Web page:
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A year ago, American chief executives and company chairs fell over themselves in their haste to leave Donald Trump’s business councils after the US president’s equivocations over the violent white supremacist rally in Charlottesville. Since then, American CEOs have also publicly opposed Mr Trump on a range of other issues, including same-sex marriage, gun control and immigration.
But, argues Andrew Edgcliffe-Johnson, corporate America’s leaders have remained oddly reticent on an issue that threatens their cost bases and supply chains: Mr Trump’s stoking of a possible trade war with China.
Campaigning on social issues is all very well, Andrew writes, but in doing so CEOs have forgotten to make the case for the very rules-based international order that has previously allowed their companies to thrive.
Janan Ganesh writes that, notwithstanding the legal jeopardy in which several of Mr Trump’s former aides find themselves, the president’s fate will be settled by politics, not the law.
Betsy Atkins, a member of the board of Volvo Cars, offers some ways in which her counterparts on the board of Tesla can mitigate the damage caused by the compulsive tweeting of Elon Musk.
Yousuf Nazar, a former head of Citigroup’s global emerging markets investments, argues that new Pakistani prime minister Imran Khan faces a substantial challenge in reforming his country’s under-performing economy.
What you’ve been saying
What do you say now, Mr Corbyn? : letter from Emeritus Prof Chris Hamnett, King’s College London, UK
Given the massive hyperinflation in Venezuela, the crippling food shortages and the 95 per cent devaluation of the bolívar, could Jeremy Corbyn confirm whether he still sees Venezuela as an economically well run socialist paradise that Britain should aim to emulate?
In response to Lula da Silva’s vision of Brazil is a damaging fiction, Santa Esmeralda says:
The political system in Brazil has been hijacked by a plethora of micro parties in congress which only exist to sell their votes to the highest bidders […] The main symptom of this malady is the extreme fragmentation of congress, along with the undue power of sparsely populated agro-states to influence congress.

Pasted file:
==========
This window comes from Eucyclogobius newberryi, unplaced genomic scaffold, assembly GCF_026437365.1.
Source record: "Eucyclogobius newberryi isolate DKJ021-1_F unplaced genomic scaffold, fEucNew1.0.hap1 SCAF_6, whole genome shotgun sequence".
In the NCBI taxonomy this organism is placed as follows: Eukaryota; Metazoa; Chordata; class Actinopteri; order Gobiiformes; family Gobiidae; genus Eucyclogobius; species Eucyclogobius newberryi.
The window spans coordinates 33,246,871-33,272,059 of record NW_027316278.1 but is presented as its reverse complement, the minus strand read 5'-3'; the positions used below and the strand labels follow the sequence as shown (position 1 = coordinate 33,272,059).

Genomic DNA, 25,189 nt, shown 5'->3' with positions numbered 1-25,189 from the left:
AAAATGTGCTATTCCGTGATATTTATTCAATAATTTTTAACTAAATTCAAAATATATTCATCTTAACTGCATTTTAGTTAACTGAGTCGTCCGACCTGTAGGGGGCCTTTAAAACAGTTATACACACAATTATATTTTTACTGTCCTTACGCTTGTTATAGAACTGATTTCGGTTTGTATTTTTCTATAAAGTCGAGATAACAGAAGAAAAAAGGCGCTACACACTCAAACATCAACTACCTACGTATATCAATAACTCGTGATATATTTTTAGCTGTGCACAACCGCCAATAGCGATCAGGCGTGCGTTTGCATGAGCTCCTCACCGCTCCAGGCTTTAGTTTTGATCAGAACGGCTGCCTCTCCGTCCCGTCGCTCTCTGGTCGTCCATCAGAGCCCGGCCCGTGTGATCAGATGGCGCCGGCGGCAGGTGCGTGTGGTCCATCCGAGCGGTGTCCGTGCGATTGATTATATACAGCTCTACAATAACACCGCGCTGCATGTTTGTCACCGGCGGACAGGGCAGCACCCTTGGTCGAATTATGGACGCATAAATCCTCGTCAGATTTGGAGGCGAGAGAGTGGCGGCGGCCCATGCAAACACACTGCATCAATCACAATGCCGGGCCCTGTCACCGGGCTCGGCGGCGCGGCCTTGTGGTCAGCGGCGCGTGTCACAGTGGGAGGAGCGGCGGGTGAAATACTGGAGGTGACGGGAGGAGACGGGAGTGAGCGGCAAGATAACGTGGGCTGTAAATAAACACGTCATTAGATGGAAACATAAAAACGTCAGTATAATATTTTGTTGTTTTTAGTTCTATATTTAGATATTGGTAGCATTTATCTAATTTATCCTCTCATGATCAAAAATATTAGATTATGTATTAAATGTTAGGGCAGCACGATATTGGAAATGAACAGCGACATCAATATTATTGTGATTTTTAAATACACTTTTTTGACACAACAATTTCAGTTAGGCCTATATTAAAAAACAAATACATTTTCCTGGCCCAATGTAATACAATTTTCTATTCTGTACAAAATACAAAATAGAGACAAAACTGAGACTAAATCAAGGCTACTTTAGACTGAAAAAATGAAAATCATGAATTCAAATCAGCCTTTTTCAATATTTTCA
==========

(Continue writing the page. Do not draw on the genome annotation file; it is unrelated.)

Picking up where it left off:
To anyone who feels hopeless — know that you are not alone: letter from Peter Gartrell, Washington DC, US
The Financial Times did a great service to its readers by publishing such an honest account of one person’s struggle to balance work, life and mental health. The author, furthermore, should be commended for sharing his story. The article is an important reminder of our collective responsibility to look out for the wellbeing of co-workers, friends and family members, which starts with clearly communicating a willingness to listen without judgment.
Imran Khan must reform Pakistan’s rent-seeking economy Successive governments have relied on foreign money to help them ride out crises
Asia’s dating apps reflect a rich mix of cultures
From Malaysia to Japan, societies use technology to reflect or defy prevailing values
Donald Trump’s future will be settled by politics, not the law
Despite so many scandals, the court of public opinion is the one that really matters
Business leaders need to speak up for business as usual
Corporate America is failing to make the case for the international economic order
Three ways the Tesla board can mitigate Elon Musk’s damage
The SEC is in a difficult quandary as it investigates the ill-advised tweet
Instant Insight: Donald Trump’s dangerously bad day
The US presidency enters a new and more treacherous phase as the Mueller probe closes in
Lombard: Countrywide tests the canard that old dogs can’t learn new tricks
Estate agency turns to bank of family and friends for a cash injection
The FT View: Justice unleashes both its barrels at Trump
It is vital that the Mueller investigation is allowed to run its course
The FT View: Plunge in the UK deficit provides limited relief
The good news is real, but insufficient to fund quality public services
The Big Read
The Big Read: Nicaragua — Daniel Ortega’s last stand?
As deadly protests against the president continue, critics say he now resembles the dictator he replaced
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